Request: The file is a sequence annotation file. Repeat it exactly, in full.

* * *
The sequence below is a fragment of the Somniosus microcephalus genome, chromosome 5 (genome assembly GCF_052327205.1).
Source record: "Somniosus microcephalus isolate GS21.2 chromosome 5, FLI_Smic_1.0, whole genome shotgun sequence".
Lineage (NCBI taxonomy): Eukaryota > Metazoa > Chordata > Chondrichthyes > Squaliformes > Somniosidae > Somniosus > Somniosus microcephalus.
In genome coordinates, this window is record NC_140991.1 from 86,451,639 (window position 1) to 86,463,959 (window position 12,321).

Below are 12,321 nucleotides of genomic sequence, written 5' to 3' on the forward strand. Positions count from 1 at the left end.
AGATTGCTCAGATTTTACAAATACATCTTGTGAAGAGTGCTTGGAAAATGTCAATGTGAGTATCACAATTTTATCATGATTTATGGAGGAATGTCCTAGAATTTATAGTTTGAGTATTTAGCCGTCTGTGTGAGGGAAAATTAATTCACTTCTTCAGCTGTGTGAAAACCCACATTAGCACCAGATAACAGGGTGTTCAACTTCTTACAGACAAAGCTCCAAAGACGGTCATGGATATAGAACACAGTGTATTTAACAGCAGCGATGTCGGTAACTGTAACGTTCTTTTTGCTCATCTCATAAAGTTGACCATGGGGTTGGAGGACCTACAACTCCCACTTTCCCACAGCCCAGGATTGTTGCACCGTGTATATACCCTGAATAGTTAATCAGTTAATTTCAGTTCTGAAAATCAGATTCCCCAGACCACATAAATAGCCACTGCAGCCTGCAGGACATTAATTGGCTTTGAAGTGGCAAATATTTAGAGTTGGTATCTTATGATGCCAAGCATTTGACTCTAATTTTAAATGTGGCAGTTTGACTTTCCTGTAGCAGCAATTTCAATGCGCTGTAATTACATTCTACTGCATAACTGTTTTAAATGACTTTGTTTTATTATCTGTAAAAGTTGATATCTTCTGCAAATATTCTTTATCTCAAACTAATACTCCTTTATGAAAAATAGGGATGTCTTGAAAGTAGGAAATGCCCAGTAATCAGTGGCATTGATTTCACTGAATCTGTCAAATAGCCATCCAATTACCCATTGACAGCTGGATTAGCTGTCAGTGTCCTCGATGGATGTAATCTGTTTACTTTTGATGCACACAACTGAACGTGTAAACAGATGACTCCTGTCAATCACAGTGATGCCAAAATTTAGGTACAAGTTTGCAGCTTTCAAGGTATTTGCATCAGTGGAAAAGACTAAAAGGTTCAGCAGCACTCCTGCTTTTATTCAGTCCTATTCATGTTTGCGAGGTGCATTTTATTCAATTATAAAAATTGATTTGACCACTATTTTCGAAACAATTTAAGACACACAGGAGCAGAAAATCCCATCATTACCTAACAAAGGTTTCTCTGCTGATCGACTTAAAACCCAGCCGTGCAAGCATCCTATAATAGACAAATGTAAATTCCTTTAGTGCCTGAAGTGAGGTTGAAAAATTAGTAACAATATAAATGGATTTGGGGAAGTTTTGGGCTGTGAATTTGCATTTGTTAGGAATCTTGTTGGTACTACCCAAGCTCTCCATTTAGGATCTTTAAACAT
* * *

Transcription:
The sequence below is a fragment of the Somniosus microcephalus genome, chromosome 5 (genome assembly GCF_052327205.1).
Source record: "Somniosus microcephalus isolate GS21.2 chromosome 5, FLI_Smic_1.0, whole genome shotgun sequence".
Lineage (NCBI taxonomy): Eukaryota > Metazoa > Chordata > Chondrichthyes > Squaliformes > Somniosidae > Somniosus > Somniosus microcephalus.
In genome coordinates, this window is record NC_140991.1 from 86,451,639 (window position 1) to 86,463,959 (window position 12,321).

Below are 12,321 nucleotides of genomic sequence, written 5' to 3' on the forward strand. Positions count from 1 at the left end.
AGATTGCTCAGATTTTACAAATACATCTTGTGAAGAGTGCTTGGAAAATGTCAATGTGAGTATCACAATTTTATCATGATTTATGGAGGAATGTCCTAGAATTTATAGTTTGAGTATTTAGCCGTCTGTGTGAGGGAAAATTAATTCACTTCTTCAGCTGTGTGAAAACCCACATTAGCACCAGATAACAGGGTGTTCAACTTCTTACAGACAAAGCTCCAAAGACGGTCATGGATATAGAACACAGTGTATTTAACAGCAGCGATGTCGGTAACTGTAACGTTCTTTTTGCTCATCTCATAAAGTTGACCATGGGGTTGGAGGACCTACAACTCCCACTTTCCCACAGCCCAGGATTGTTGCACCGTGTATATACCCTGAATAGTTAATCAGTTAATTTCAGTTCTGAAAATCAGATTCCCCAGACCACATAAATAGCCACTGCAGCCTGCAGGACATTAATTGGCTTTGAAGTGGCAAATATTTAGAGTTGGTATCTTATGATGCCAAGCATTTGACTCTAATTTTAAATGTGGCAGTTTGACTTTCCTGTAGCAGCAATTTCAATGCGCTGTAATTACATTCTACTGCATAACTGTTTTAAATGACTTTGTTTTATTATCTGTAAAAGTTGATATCTTCTGCAAATATTCTTTATCTCAAACTAATACTCCTTTATGAAAAATAGGGATGTCTTGAAAGTAGGAAATGCCCAGTAATCAGTGGCATTGATTTCACTGAATCTGTCAAATAGCCATCCAATTACCCATTGACAGCTGGATTAGCTGTCAGTGTCCTCGATGGATGTAATCTGTTTACTTTTGATGCACACAACTGAACGTGTAAACAGATGACTCCTGTCAATCACAGTGATGCCAAAATTTAGGTACAAGTTTGCAGCTTTCAAGGTATTTGCATCAGTGGAAAAGACTAAAAGGTTCAGCAGCACTCCTGCTTTTATTCAGTCCTATTCATGTTTGCGAGGTGCATTTTATTCAATTATAAAAATTGATTTGACCACTATTTTCGAAACAATTTAAGACACACAGGAGCAGAAAATCCCATCATTACCTAACAAAGGTTTCTCTGCTGATCGACTTAAAACCCAGCCGTGCAAGCATCCTATAATAGACAAATGTAAATTCCTTTAGTGCCTGAAGTGAGGTTGAAAAATTAGTAACAATATAAATGGATTTGGGGAAGTTTTGGGCTGTGAATTTGCATTTGTTAGGAATCTTGTTGGTACTACCCAAGCTCTCCATTTAGGATCTTTAAACAT